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Tonka trucks are latest victims in snarled supply chain

Tonka trucks are latest victims in snarled supply chain
Tonka trucks are often hauled by empty flatbed drivers to signal whether they are coming or going away from home. (Courtesy: Reddit user cah875)

NEW YORK — Container ships are stacked up by the dozen in the Pacific Ocean off the coast of California. They’re also waiting in line on New York’s coast.

As the supply chain has slowed due to a myriad of reasons, including labor shortages, many retailers are scrambling to figure out how they will get the items they need to make this Christmas season bright for shoppers — and for their bottom lines.

Some are saying that a shortage of truck drivers is to blame. But the Owner-Operator Independent Drivers (OOIDA) Association says that isn’t necessarily true.

“Pay them,” OOIDA Vice President Lewie Pugh said of drivers. “As a matter of fact, trucking companies could solve both of their top two concerns by addressing what matters most to drivers.”

Truckers who responded to a recent OOIDA survey on the issue said that compensation is the most critical issue in the industry, while “carriers insisted on perpetuating their decades-old claim that they can’t find enough workers,” according to OOIDA.

“The real problem is carriers aren’t taking the necessary steps to keep their drivers,” Pugh said. “This fact is demonstrated in other ongoing research and the high ranking of retention in this latest survey.”

Pugh said OOIDA has long held that the myth of a truck driver shortage is actually more of an extremely high turnover problem in the truckload sector.

“There is a pretty simple solution to everything and that is to pay drivers for their time,” he added. “We think it’s rather hypocritical for big trucking to keep saying there is a shortage when, according to the survey, the top concern of drivers isn’t even on their radar.”

On the flip side, the American Trucking Associations says that the truck driver shortage is the worst it’s ever been. Regardless, tons of goods remain backed up and out of consumers’ reach.

With three months until Christmas, the Basic Fun toy company has made an unprecedented decision: leave one-third of its iconic Tonka Mighty Dump Trucks destined for U.S. store shelves in China.

Why? Given surging prices of shipping containers and clogs in the supply network, transportation costs to get the yellow bulky toy to U.S. soil is now 40% of the retail price, which is roughly $26. That’s dramatically up from 7% a year ago. And it doesn’t even include the cost of getting the product from U.S. ports to retailers.

“We’ve never left product behind in this way,” says Jay Foreman, CEO of Basic Fun. “We really had no choice.”

Tonka trucks are popular among some truckers who haul them on the back of their otherwise empty flatbeds. Folklore says that if the trucks are pointing toward the cab, the driver is heading home. If the trucks are pointing away from the cab, the driver is off to catch a load.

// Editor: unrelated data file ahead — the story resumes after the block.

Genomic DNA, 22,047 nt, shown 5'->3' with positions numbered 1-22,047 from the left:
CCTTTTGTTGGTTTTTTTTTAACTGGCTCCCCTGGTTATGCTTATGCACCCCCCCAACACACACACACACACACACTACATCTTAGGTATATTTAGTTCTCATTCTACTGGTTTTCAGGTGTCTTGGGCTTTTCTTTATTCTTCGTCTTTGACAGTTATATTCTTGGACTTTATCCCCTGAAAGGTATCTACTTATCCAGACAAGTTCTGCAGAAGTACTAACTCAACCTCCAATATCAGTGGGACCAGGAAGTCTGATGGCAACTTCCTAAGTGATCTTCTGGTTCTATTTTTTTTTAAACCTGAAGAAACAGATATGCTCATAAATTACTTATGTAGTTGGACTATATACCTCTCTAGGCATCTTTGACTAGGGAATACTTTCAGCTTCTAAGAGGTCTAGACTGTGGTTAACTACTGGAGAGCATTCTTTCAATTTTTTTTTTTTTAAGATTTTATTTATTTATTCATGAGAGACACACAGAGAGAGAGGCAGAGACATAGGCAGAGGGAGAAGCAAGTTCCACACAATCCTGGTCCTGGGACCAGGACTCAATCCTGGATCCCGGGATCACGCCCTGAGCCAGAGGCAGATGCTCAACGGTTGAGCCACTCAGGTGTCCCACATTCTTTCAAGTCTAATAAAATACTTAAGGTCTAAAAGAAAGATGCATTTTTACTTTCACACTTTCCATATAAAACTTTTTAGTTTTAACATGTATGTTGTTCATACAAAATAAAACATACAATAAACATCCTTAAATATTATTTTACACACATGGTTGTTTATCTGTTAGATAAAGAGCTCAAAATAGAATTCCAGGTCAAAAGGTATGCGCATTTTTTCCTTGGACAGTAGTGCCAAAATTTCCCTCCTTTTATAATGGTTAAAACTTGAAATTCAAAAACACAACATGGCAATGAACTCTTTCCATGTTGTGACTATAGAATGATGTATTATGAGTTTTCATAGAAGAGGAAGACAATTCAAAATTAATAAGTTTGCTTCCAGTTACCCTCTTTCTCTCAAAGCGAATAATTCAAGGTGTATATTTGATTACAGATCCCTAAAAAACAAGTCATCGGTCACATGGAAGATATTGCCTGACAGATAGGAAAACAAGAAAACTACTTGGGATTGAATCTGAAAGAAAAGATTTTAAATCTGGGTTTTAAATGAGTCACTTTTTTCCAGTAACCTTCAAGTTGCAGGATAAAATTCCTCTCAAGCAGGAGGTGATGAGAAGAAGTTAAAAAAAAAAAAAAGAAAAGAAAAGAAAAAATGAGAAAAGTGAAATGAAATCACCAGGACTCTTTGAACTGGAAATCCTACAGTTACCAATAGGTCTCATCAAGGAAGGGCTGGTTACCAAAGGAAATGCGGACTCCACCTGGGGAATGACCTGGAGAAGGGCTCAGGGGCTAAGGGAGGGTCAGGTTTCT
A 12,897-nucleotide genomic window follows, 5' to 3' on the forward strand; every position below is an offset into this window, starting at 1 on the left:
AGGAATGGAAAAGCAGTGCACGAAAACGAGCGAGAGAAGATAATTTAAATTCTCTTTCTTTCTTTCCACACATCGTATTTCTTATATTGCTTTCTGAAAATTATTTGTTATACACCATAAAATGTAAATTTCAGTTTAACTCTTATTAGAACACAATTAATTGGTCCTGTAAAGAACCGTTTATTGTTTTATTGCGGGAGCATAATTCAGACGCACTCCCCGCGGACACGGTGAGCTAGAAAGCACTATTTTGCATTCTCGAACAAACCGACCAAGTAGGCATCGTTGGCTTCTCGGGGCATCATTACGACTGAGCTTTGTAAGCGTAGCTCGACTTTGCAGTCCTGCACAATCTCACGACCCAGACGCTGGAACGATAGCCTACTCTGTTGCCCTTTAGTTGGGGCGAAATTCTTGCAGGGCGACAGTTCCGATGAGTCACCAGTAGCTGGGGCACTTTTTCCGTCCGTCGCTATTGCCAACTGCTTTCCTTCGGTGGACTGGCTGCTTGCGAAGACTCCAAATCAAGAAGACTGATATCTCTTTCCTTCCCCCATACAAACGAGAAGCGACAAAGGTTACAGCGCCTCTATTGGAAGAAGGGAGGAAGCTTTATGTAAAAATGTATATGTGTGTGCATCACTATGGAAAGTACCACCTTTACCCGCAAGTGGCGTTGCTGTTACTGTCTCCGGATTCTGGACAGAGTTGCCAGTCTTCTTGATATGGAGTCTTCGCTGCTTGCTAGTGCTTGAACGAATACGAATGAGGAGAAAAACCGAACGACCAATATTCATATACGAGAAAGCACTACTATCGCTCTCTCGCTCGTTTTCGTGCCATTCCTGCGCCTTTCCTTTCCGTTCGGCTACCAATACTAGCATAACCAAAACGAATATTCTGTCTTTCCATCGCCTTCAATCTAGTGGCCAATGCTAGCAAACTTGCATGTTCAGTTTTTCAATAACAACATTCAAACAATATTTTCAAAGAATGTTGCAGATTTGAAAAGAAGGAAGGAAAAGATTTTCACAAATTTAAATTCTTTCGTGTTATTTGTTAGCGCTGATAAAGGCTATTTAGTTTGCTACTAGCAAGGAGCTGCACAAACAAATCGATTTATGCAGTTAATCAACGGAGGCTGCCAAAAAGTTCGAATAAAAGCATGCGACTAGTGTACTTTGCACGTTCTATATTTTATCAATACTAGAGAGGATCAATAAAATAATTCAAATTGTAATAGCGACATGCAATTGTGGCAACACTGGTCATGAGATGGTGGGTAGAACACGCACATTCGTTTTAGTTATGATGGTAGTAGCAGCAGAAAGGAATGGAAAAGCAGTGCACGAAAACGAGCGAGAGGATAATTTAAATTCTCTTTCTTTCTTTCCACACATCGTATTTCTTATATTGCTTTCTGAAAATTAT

Others say that it’s bad luck to haul an empty trailer, so that’s why the Tonka’s are strapped in.

Toy companies are racing to get their products to retailers as they grapple with a severe supply network crunch that could mean sparse shelves for the crucial holidays. They’re trying to find containers to ship their goods while searching for alternative ports. Some are flying in some of the toys instead of shipping by boat to ensure delivery before Dec. 25. And in cases like Basic Fun, they are leaving certain toys behind in China and waiting for costs to come down.

Like all manufacturers, toy companies have been facing supply chain woes since the pandemic started and temporarily closed factories in China in early 2020. Then, U.S. stores temporarily cut back or halted production amid lockdowns. The situation has only worsened since the spring, with companies having a hard time meeting surging demand for all sorts of goods from shoppers re-entering the world.

Manufacturers are wrestling with bottlenecks at factories and key ports like Long Beach California — and all points in between. Furthermore, labor shortages in the U.S. have made it difficult to get stuff unloaded from ships and onto trucks.

But for toy makers that heavily rely on holiday sales, there’s a lot at stake for the nearly $33 billion U.S. industry. The fourth quarter accounts for 70% of its annual sales. On average, holiday sales account for 20% of the overall retail industry. And 85% of the toys are made in China, estimates Steve Pasierb, CEO of The Toy Association.

The snarls are so severe that some retailers are telling companies they don’t want products if they’re shipped after mid-October. That’s because products that typically took four to six weeks from when they left a factory in China to landing at a U.S. distribution center now take 12 to 16 weeks, says Marc Rosenberg, a toy consultant.

The struggles are happening as the U.S. toy industry enjoyed a nearly 17% increase in sales last year and a 40% increase in the first half of this year as parents looked to entertain their kids at home, according to NPD Group, a market research firm.